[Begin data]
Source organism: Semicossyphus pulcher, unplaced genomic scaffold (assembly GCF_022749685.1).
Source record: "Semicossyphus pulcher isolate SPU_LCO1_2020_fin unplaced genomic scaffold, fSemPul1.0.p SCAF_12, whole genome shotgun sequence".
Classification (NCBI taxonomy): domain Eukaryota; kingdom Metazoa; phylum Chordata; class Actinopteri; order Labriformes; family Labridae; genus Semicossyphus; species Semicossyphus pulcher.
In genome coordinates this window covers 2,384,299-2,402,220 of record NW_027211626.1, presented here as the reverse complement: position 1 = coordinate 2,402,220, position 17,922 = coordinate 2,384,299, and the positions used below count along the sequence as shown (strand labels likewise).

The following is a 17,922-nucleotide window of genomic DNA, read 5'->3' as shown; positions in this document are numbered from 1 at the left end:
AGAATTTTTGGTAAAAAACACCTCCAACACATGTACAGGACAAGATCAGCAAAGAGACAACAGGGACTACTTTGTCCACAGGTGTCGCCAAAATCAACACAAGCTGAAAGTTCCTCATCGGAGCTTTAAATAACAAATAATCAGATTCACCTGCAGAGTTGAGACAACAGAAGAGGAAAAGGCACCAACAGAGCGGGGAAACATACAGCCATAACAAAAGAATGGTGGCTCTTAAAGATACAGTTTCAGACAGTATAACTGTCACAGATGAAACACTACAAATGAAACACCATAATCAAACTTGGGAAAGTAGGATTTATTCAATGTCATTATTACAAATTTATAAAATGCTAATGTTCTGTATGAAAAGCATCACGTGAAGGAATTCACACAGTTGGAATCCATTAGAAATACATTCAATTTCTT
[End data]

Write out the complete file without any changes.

Source organism: Semicossyphus pulcher, unplaced genomic scaffold (assembly GCF_022749685.1).
Source record: "Semicossyphus pulcher isolate SPU_LCO1_2020_fin unplaced genomic scaffold, fSemPul1.0.p SCAF_12, whole genome shotgun sequence".
Classification (NCBI taxonomy): domain Eukaryota; kingdom Metazoa; phylum Chordata; class Actinopteri; order Labriformes; family Labridae; genus Semicossyphus; species Semicossyphus pulcher.
In genome coordinates this window covers 2,384,299-2,402,220 of record NW_027211626.1, presented here as the reverse complement: position 1 = coordinate 2,402,220, position 17,922 = coordinate 2,384,299, and the positions used below count along the sequence as shown (strand labels likewise).

The following is a 17,922-nucleotide window of genomic DNA, read 5'->3' as shown; positions in this document are numbered from 1 at the left end:
AGAATTTTTGGTAAAAAACACCTCCAACACATGTACAGGACAAGATCAGCAAAGAGACAACAGGGACTACTTTGTCCACAGGTGTCGCCAAAATCAACACAAGCTGAAAGTTCCTCATCGGAGCTTTAAATAACAAATAATCAGATTCACCTGCAGAGTTGAGACAACAGAAGAGGAAAAGGCACCAACAGAGCGGGGAAACATACAGCCATAACAAAAGAATGGTGGCTCTTAAAGATACAGTTTCAGACAGTATAACTGTCACAGATGAAACACTACAAATGAAACACCATAATCAAACTTGGGAAAGTAGGATTTATTCAATGTCATTATTACAAATTTATAAAATGCTAATGTTCTGTATGAAAAGCATCACGTGAAGGAATTCACACAGTTGGAATCCATTAGAAATACATTCAATTTCTT